I take my cap off to Felix Baumgartner. Any person with the courage to rise 128,000 feet (24 miles) into the sky before jumping back down to Earth is a braver man than I will ever be... Hell, despite trying several times... I'm still too scared to ride the London Eye!
Watching him on my computer screen I was as nervous as all get out. It was as if I was standing on the ledge myself, I could taste the bile rising in the back of my throat, my stomach was contracting as it turned into knots and just when I thought I was about to explode... He jumped.
Then he became no more than a white dot on my screen, knowing I was not missing out on all that much and as it was five in the morning here in Sydney. I went into the kitchen, put my kettle on, made a cup of coffee and grabbed a banana.
Only after this I came back into my study... And hey! Wouldn't you know it? Felix was still free failing! I probably had time to go back and make a sandwich!
However I stayed and drank my coffee and ate my banana just to make sure his chute opened properly, nervously waiting until finally the crowd at mission control began to cheer as the parachute burst open with success. From here it was just a matter of waiting for Felix to float safely back down to terra firma.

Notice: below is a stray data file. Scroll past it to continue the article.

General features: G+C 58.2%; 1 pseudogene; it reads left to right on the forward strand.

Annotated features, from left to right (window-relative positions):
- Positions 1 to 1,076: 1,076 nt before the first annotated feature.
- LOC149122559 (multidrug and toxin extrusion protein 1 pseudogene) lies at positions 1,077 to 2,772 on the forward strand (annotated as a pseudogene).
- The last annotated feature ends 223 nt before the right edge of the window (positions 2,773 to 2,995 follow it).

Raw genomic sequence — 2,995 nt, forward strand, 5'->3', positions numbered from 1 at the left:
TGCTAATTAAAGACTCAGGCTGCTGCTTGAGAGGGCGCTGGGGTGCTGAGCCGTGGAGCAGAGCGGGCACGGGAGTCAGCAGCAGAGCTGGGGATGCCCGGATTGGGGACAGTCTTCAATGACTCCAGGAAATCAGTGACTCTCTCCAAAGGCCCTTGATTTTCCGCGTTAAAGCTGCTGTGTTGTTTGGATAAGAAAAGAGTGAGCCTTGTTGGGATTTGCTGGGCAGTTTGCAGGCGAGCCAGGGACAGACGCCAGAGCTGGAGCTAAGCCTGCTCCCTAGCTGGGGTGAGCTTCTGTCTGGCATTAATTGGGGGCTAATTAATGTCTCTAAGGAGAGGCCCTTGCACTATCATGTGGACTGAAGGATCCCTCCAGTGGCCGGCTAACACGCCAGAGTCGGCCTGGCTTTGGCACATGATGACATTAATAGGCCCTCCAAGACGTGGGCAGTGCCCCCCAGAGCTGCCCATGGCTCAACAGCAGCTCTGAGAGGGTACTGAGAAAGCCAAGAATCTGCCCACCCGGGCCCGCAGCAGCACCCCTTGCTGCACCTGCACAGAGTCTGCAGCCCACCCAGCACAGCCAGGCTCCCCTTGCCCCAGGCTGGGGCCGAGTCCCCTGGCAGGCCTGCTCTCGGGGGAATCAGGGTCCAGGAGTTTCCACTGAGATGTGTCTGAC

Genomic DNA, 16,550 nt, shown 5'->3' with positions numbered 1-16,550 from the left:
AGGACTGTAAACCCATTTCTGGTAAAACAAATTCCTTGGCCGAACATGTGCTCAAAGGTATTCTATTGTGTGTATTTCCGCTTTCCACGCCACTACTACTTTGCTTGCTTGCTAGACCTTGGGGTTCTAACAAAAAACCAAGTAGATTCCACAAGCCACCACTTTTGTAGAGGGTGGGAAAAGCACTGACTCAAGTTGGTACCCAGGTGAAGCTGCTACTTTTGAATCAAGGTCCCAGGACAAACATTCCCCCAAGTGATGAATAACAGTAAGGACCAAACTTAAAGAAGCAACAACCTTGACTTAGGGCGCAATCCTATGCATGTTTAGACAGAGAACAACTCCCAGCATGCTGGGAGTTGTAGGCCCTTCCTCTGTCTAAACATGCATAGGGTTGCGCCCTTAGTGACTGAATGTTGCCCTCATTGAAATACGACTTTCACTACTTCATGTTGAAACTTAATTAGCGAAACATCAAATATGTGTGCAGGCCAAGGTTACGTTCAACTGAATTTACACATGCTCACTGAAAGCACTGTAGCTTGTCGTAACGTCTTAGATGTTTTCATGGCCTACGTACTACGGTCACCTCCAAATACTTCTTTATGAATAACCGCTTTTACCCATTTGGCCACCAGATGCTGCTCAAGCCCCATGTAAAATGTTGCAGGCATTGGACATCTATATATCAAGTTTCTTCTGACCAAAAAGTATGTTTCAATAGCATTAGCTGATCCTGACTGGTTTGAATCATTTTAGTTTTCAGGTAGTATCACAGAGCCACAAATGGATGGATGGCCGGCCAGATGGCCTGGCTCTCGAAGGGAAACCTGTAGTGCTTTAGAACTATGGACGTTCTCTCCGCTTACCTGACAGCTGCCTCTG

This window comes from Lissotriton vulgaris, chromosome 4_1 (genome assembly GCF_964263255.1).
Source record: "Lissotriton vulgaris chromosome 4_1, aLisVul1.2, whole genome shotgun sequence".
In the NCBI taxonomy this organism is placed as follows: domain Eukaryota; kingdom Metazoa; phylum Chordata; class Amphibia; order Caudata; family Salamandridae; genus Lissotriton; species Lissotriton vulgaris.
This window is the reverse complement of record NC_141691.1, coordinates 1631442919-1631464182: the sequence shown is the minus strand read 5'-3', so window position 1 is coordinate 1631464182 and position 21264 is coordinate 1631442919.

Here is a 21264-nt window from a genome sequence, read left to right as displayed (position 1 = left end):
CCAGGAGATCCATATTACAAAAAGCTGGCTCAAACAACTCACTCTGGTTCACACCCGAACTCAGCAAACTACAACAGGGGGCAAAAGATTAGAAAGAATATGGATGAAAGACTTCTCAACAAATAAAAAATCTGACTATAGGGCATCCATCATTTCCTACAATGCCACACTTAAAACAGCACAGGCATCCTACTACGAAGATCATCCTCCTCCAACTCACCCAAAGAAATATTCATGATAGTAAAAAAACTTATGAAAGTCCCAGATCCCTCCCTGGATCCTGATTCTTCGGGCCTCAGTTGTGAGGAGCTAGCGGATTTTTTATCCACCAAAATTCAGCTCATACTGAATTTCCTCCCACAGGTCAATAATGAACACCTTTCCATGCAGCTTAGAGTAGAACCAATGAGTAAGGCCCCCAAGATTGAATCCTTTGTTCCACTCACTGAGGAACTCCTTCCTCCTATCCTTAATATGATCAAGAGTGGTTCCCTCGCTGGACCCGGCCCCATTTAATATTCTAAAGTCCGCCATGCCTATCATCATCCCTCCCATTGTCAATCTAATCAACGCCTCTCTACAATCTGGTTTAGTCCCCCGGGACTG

This was when the adrenaline and excitement of the morning's mission started to wear off. When it was over, I found myself left alone and half asleep asking this question;
Why is my generation content to 'turn back' in our pursuit for greatness at the stratosphere, when our parents and grandparents generation reached for the stars?
For us, why does the sky have to be the limit? It's not fair. Is there really nothing left to explore? No boundaries to push? No new ground to discover?
I don't want to take anything away from this man or his achievement... But at the end of the day, if you look at it objectively... all he did was jump with a parachute... Albeit it was a very high jump, but still... what was its purpose?
Granted it truly did make me very excited to watch and around the newsroom today it was all people were talking about... but still... I hate to be the one to say it, but it's been done before.
It's this fact that made me rather sad. Because if we are so jubilant about this very courageous (yet by no means magnificent) feat then it is clear to me we've given up the quest for innovation and greatness altogether.
Don't get me wrong. I want to thank Felix Baumgartner for making me feel alive with pride in all that we, the human race can achieve. What he accomplished today is an example of our pursuit of excellence, our intimate curiosity, our desire to discover, achieve and our courage to 'jump into the unknown'.
As exciting as watching this jump was, it was still 'just a jump'. I could not help but think about and envy my parent's generation, because they lived in a time when human achievement was only limited by what you could imagine.
They were in their late teens when man was first shot into space and they were as old as I am now, in their mid-twenties when man first walked on the Moon. I wish I was there to see that. What that moment must have been like I am jealous to know? Just to be able to live in those times, to see them and to be free to dream what man will conquer next.